Local engineer Heitor da Silva Costa designed the statue; it was sculpted by French sculptor Paul Landowski. A group of engineers and technicians studied Landowski’s submissions and the decision was made to build the structure out of reinforced concrete (designed by Albert Caquot) instead of steel, more suitable for the cross-shaped statue. The outer layers are soapstone, chosen for its enduring qualities and ease of use.
(below) Amid a medley, Mina sings the chorus of Corcovado as she strolls between the orchestra and among dancers on an episode of the musical variety show Canzonissima 1968. The provider dates it 12 October 1968, which would be the third episode. This happened to also be the date of the 37th anniversary of the unveiling of the statue Cristo Redentor, but the date has greater historical significance.
At about 2 AM on 12 October 1492, Rodrigo de Triana, a sailor on Christopher Columbus’s ship La Pinto, sighted land in the area of the present-day Bahamas. An expedition landed later that day. Columbus believed it was an Asian island and named it San Salvador. Not finding the riches he anticipated, Columbus soon resumed exploring the area (still searching for China) eventually landing on the northeast coast of Cuba on 28 October, and on Hispaniola, on 5 December that year. The San Salvador Island landing is believed to have been the first in the Americas by Europeans since the Vikings nearly 500 years earlier.
From her 1971 album Dez Anos Depois, Philips 2.388.004/5
(below) date unknown
Tom Jobim & Elis Regina —Corcovado was one of the songs recorded by the pair over a 16-day period of sessions at MGM Studios in Los Angeles, California between 22 February and 9 March 1974. The collaboration resulted in an album titled Elis & Tom.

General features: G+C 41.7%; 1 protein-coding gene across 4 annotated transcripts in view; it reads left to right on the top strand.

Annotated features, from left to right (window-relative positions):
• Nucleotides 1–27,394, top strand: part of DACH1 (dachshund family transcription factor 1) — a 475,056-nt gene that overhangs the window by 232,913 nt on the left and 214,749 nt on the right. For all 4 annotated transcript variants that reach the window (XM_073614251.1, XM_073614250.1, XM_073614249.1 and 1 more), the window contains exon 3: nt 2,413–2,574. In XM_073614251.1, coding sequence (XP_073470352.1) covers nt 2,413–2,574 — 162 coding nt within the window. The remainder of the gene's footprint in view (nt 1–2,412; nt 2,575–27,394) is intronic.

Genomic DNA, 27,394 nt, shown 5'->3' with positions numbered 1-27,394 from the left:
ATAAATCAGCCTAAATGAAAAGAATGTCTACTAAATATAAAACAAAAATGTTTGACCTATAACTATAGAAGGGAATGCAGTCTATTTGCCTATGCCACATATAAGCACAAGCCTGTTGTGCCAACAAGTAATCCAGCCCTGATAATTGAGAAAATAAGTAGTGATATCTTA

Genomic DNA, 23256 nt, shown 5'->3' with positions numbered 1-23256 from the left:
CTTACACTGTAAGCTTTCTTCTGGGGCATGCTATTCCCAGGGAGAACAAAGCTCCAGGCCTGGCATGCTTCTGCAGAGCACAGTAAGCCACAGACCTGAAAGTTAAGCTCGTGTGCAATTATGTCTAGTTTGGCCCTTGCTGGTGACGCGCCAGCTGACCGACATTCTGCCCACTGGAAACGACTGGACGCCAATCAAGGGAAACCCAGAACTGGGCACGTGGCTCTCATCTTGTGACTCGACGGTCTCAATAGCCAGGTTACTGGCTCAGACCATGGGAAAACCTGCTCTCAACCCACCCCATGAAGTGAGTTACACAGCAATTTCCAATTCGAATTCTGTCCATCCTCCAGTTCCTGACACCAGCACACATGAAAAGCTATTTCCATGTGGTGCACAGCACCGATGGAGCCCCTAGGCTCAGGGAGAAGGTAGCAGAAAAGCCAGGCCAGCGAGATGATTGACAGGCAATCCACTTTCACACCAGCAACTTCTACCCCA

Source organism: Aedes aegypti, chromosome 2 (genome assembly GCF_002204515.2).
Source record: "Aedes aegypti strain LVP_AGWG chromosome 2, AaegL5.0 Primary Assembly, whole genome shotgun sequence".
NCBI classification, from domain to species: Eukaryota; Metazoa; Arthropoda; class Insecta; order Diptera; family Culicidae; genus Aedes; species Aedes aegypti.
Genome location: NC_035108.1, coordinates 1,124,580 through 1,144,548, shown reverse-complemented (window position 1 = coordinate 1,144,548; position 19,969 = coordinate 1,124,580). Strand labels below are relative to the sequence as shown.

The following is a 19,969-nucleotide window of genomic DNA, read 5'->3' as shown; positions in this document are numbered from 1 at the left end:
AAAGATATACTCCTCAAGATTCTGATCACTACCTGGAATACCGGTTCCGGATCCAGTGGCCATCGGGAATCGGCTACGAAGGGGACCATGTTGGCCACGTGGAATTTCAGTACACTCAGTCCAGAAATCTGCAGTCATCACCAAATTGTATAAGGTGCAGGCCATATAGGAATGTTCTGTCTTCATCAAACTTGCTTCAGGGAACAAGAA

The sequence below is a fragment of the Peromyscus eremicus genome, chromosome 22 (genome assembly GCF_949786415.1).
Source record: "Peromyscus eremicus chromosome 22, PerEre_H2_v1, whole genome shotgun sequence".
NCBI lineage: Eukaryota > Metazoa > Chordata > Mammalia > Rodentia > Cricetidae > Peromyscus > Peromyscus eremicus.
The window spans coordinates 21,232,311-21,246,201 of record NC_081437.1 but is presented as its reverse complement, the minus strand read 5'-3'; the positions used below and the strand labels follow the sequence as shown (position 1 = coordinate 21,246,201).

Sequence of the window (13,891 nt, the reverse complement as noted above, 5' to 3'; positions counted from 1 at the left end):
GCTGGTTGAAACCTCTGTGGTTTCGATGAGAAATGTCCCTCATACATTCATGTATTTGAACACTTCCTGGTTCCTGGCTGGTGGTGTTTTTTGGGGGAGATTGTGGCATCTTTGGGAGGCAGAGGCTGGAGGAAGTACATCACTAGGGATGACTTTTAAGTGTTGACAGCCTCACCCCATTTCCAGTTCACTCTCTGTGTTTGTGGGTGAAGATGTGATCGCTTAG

From a review of the album by Thom Jurek, as found at allmusic.com:
This beautiful — and now legendary — recording date between iconic Brazilian vocalist Elis Regina and composer, conductor, and arranger Tom Jobim is widely regarded as one of the greatest Brazilian pop recordings. It is nearly ubiquitous among Brazilians as a household item. Regina’s voice is among the most loved in the history of Brazilian music. Her range and acuity, her unique phrasing, and her rainbow of emotional colors are literally unmatched, and no matter the tune or arrangement, she employs most of them on these 14 cuts. Another compelling aspect of this recording is the young band Jobim employs here and allows pretty free rein throughout. He plays piano on eight of these tracks, and guitar on two others, but the fluid, heightened instincts of these players — guitarist Oscar Castro-Neves, Luizão Maia on bass, drummer Paulinho Braga, and pianist César Mariano — reveal them to be at the top of their game for this rather informal date that does include a few numbers with a full orchestra. That said, most of these songs were completed as first takes with very little overdubbing. [read more]
(below) Thus far, I’ve been unable to discover much about this live occasion. The pair also performed Águas de Março at the same event. The performance is usually dated 1974 by video providers, and at least one of them indicates that it was shot in LA during the period of the recording of the album Elis & Tom.
Joe Pass and Paulinho Da Costa –recorded in May 1978 — Originally released on Pablo (2310-824)
The video provider attaches the following description of the album:
After countless solo guitar albums for Pablo, Joe Pass performed this welcome change of pace, a set of Brazilian tunes. Joined by fellow guitarist Oscar Castro Neves, bassist Octavio Bailly, drummer Claudio Slon, percussionist Paulinho da Costa and keyboardist Don Grusin, Pass plays warm solos on a variety of Brazilian tunes. Highlights include three songs by Antonio Carlos Jobim (including “Corcovado” and “Wave”), Deodato’s “Tears,” and Luiz Bonfa’s “The Gentle Rain.” A melodic and infectious date that has been reissued on CD.